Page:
NIGERIA got another chance last week to revitalise its steel industry when it re-possessed the Ajaokuta Steel Complex after protracted negotiations with the concessionaire. With arguably sub-Saharan Africa’s largest integrated steel production facility back in its hands, the Federal Government is once again well-placed to kick-start a thriving industrial revolution that has been 40 years in abeyance. This administration should avoid the mistakes of the past and opt for a guided and urgent privatisation.

While credit should go to the Minister of Solid Minerals Development, Kayode Fayemi, who has restored purposefulness to the mining and steel sectors, there is little to cheer in the chequered story of steel in Nigeria. The agreement retrieved Ajaokuta from Global Steel Holdings Limited, the concessionaire that also runs Delta Steel Company Limited, Ovwian-Aladja. The pact, however, cedes the Nigerian Iron Ore Mining Company to Global Steel. Hopefully, should efforts to restart NIOMCO’s plants succeed, its ore would be available as raw materials for both the DSC and Ajaokuta.

Fayemi cannot afford to fail; he and President Muhammadu Buhari should pull out all the stops to ensure the success of the Road Map for the development of the steel and solid minerals sectors that the minister is driving.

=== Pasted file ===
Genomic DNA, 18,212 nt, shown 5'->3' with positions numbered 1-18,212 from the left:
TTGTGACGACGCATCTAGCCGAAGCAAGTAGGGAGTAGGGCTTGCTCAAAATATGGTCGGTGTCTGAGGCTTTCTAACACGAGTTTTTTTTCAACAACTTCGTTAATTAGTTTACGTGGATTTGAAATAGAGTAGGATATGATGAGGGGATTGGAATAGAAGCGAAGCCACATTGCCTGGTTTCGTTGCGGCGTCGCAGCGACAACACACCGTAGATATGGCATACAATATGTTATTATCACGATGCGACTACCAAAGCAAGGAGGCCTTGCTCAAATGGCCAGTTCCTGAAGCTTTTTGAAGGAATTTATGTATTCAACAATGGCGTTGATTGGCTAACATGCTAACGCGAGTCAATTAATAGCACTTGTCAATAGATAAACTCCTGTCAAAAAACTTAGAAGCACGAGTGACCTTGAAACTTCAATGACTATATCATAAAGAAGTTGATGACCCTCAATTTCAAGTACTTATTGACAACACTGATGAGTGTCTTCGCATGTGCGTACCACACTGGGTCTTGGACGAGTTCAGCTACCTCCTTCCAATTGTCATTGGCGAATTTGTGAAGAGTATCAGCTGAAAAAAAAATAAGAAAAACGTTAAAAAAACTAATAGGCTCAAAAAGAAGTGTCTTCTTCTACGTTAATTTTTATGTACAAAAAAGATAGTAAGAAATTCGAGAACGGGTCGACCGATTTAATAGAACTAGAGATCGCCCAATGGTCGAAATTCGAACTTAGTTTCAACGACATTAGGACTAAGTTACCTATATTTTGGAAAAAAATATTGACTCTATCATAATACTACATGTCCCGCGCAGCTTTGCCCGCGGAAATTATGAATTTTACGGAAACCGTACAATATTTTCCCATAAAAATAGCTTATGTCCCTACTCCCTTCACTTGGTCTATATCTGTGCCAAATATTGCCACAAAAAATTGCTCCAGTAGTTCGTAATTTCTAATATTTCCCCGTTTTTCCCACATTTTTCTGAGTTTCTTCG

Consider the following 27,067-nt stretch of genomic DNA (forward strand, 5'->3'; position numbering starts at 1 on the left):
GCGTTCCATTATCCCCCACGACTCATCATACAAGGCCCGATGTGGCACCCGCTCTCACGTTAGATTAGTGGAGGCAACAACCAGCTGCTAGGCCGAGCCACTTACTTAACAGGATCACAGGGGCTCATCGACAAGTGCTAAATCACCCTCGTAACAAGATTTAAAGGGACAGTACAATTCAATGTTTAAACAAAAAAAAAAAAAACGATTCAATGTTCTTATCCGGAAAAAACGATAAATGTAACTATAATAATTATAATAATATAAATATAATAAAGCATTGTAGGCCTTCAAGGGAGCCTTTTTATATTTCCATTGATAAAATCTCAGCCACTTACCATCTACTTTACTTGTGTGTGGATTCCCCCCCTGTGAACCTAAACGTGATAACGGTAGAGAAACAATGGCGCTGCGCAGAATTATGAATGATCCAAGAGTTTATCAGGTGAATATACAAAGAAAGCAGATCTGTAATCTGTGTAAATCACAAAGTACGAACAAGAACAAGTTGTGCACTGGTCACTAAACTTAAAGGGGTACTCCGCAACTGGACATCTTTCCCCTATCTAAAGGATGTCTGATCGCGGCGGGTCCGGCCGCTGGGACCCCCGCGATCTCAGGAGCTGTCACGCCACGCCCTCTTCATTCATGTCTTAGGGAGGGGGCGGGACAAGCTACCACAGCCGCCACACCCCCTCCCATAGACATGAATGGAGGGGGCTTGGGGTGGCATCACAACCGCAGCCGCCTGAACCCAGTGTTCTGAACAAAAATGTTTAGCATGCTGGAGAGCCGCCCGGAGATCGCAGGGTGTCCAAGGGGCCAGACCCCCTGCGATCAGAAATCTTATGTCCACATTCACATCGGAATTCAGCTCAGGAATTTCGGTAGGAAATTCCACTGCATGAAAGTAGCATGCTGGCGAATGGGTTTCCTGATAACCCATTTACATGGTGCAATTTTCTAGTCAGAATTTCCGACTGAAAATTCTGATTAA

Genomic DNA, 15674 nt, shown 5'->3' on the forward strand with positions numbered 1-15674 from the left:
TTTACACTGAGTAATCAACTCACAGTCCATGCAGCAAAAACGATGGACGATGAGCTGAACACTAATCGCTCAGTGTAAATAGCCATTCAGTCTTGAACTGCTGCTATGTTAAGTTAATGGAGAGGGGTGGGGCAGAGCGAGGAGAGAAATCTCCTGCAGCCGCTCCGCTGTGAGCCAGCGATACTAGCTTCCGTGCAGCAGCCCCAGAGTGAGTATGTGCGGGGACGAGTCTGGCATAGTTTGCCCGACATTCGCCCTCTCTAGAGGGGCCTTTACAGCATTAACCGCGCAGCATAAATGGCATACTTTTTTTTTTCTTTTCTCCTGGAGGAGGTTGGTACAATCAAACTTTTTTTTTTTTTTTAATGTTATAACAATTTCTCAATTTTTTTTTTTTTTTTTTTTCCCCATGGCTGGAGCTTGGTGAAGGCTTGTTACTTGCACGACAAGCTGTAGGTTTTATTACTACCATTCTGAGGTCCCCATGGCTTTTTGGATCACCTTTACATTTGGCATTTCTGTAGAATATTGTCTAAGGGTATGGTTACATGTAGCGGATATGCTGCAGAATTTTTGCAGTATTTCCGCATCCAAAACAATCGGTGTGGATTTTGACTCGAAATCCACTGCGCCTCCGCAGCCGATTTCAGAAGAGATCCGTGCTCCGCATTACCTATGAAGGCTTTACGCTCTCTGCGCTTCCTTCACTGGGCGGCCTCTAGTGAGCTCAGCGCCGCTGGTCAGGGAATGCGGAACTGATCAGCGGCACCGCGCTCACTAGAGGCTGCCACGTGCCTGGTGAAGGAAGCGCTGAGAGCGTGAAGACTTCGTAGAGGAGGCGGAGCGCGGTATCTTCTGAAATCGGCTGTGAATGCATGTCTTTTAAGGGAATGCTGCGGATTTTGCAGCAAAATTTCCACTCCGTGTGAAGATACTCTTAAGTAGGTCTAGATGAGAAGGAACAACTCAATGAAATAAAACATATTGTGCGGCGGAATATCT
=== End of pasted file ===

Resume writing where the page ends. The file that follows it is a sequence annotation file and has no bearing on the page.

The dream of thriving mining and steel sectors in Nigeria was conceived in the mid-1970s. The plan envisaged the establishment of NIOMCO, Ajaokuta, Delta Steel, and three rolling mills located in Jos, Osogbo and Katsina. The six state-owned companies were to be the pivot of an industrial take-off that would create hundreds of thousands of jobs, stimulate the local automobile industry, achieve self-sufficiency in steel and make Nigeria a regional hub for mining and allied industries.

But the dream was derailed almost from the scratch. Work started in Ajaokuta in 1979 and over $10 billion is estimated to have been spent on it so far. Its mandate to produce five million metric tonnes of steel per year has failed to materialise despite reaching 98 per cent completion. Its counterparts in Jos, Katsina and Osogbo have also failed, and have since been sold. Successive Nigerian governments have sabotaged the dream through policy somersaults, indifference and unbridled corruption.

First, they failed to provide external infrastructure such as access roads, railway tracks and power infrastructure as well as dredging a part of the River Niger to provide access for transporting some products and raw materials. They also failed to revive the coal mines and spur ancillary mining activities. Yet, these were integral to the master plan. Indeed, the current Administrator of the complex, Isah Onobere, reminded a team from the Kogi State Government in March that, unlike other steel projects in China and Europe, which were built in developed townships with advanced infrastructure already in place, Ajaokuta is a Greenfield project, requiring a huge investment on non-core steel making facilities.